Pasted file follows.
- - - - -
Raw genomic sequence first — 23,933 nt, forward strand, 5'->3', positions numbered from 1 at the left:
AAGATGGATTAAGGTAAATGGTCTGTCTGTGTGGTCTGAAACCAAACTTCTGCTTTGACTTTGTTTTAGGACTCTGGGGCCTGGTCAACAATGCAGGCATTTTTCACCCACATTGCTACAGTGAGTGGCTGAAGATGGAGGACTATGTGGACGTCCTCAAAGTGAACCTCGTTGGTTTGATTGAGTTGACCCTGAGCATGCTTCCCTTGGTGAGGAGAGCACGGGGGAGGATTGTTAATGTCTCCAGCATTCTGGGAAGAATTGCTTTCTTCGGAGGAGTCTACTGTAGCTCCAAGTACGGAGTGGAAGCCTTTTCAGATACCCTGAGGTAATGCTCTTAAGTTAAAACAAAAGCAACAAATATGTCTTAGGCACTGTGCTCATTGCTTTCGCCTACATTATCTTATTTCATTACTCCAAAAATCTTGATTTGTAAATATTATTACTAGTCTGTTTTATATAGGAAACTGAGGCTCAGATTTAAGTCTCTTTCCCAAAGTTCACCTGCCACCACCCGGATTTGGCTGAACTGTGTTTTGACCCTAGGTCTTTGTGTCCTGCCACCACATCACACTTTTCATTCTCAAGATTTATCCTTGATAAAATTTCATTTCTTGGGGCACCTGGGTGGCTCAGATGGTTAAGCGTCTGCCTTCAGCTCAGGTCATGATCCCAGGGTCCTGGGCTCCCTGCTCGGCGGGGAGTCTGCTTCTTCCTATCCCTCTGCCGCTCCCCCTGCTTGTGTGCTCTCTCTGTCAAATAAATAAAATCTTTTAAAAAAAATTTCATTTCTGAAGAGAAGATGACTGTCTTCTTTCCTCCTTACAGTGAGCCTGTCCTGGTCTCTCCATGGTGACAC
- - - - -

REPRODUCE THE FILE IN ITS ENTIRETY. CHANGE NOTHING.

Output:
Raw genomic sequence first — 23,933 nt, forward strand, 5'->3', positions numbered from 1 at the left:
AAGATGGATTAAGGTAAATGGTCTGTCTGTGTGGTCTGAAACCAAACTTCTGCTTTGACTTTGTTTTAGGACTCTGGGGCCTGGTCAACAATGCAGGCATTTTTCACCCACATTGCTACAGTGAGTGGCTGAAGATGGAGGACTATGTGGACGTCCTCAAAGTGAACCTCGTTGGTTTGATTGAGTTGACCCTGAGCATGCTTCCCTTGGTGAGGAGAGCACGGGGGAGGATTGTTAATGTCTCCAGCATTCTGGGAAGAATTGCTTTCTTCGGAGGAGTCTACTGTAGCTCCAAGTACGGAGTGGAAGCCTTTTCAGATACCCTGAGGTAATGCTCTTAAGTTAAAACAAAAGCAACAAATATGTCTTAGGCACTGTGCTCATTGCTTTCGCCTACATTATCTTATTTCATTACTCCAAAAATCTTGATTTGTAAATATTATTACTAGTCTGTTTTATATAGGAAACTGAGGCTCAGATTTAAGTCTCTTTCCCAAAGTTCACCTGCCACCACCCGGATTTGGCTGAACTGTGTTTTGACCCTAGGTCTTTGTGTCCTGCCACCACATCACACTTTTCATTCTCAAGATTTATCCTTGATAAAATTTCATTTCTTGGGGCACCTGGGTGGCTCAGATGGTTAAGCGTCTGCCTTCAGCTCAGGTCATGATCCCAGGGTCCTGGGCTCCCTGCTCGGCGGGGAGTCTGCTTCTTCCTATCCCTCTGCCGCTCCCCCTGCTTGTGTGCTCTCTCTGTCAAATAAATAAAATCTTTTAAAAAAAATTTCATTTCTGAAGAGAAGATGACTGTCTTCTTTCCTCCTTACAGTGAGCCTGTCCTGGTCTCTCCATGGTGACAC